An example of filter shaping: attenuation at high frequencies uncovers an amplified band of intermediate frequencies.(a) The shape space representation showing the region of accessible filters (white) for QL = 0.1. The blue regions exhibit unstable filters. Filters obtained from points above the thick black line are spiking resonant. Filters obtained from points above the black dashed line are voltage resonant. The arrow illustrates a path in shape space along which ν∞ is decreased. (b) and (c) show the beginning and end filters along the path in (a). For (b) and (c), blue dashed lines are the high and low pass components of the current-to-voltage filter, which itself is shown in solid blue. Shown in red is the voltage-to-spiking filter which combined with the current-to-voltage filter gives the full filter, shown in black.
© Copyright Policy
Related In: Results  -  Collection

License
Show All Figures
getmorefigures.php?uid=PMC4697854&req=5

pcbi.1004636.g011: An example of filter shaping: attenuation at high frequencies uncovers an amplified band of intermediate frequencies.(a) The shape space representation showing the region of accessible filters (white) for QL = 0.1. The blue regions exhibit unstable filters. Filters obtained from points above the thick black line are spiking resonant. Filters obtained from points above the black dashed line are voltage resonant. The arrow illustrates a path in shape space along which ν∞ is decreased. (b) and (c) show the beginning and end filters along the path in (a). For (b) and (c), blue dashed lines are the high and low pass components of the current-to-voltage filter, which itself is shown in solid blue. Shown in red is the voltage-to-spiking filter which combined with the current-to-voltage filter gives the full filter, shown in black.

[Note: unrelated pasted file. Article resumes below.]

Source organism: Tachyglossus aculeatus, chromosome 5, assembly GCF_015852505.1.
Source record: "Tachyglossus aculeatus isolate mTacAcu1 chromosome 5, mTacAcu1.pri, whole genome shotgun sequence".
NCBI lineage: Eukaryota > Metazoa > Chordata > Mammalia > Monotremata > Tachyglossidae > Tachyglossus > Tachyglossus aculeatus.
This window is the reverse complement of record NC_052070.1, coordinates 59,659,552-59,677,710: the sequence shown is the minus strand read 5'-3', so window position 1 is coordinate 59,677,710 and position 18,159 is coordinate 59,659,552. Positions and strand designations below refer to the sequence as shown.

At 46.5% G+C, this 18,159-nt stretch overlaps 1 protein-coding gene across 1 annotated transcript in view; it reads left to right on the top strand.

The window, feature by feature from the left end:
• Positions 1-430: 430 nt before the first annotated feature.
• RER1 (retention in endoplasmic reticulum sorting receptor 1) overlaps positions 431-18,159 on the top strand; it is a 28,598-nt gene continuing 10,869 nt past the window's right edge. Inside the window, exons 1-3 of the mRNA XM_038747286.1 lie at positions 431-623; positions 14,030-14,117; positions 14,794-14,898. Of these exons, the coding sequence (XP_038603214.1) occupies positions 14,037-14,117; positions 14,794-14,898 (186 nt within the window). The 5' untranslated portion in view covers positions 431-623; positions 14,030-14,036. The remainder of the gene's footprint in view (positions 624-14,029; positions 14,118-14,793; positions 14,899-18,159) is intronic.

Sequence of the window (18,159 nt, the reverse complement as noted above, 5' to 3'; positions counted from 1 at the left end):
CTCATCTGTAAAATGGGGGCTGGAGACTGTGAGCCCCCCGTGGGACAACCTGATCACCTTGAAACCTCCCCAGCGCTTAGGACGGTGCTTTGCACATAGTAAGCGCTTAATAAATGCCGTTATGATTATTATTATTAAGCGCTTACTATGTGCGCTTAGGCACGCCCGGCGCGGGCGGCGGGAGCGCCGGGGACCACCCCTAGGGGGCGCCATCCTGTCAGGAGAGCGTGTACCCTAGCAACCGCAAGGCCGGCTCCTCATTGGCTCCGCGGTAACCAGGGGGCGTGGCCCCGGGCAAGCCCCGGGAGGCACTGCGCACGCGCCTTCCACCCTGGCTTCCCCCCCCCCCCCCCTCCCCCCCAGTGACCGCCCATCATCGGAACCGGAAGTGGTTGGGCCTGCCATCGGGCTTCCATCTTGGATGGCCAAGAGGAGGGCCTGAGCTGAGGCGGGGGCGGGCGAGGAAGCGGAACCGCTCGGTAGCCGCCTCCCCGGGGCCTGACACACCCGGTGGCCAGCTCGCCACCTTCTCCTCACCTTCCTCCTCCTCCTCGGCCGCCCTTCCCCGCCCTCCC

Mentions: For ξ < 1, and the voltage resonant filters exist at large ν∞ only for νωL < ν∞, i.e. only for non-spiking resonant filters, possible because the high pass limit is brought up by the additional high pass filter above the peak of the resonance, e.g. Fig 11. Conversely, the spiking resonant filters here lack a voltage resonance because the spiking resonance arises not from the voltage resonance but from the lower frequency amplification due to the high pass spiking filter.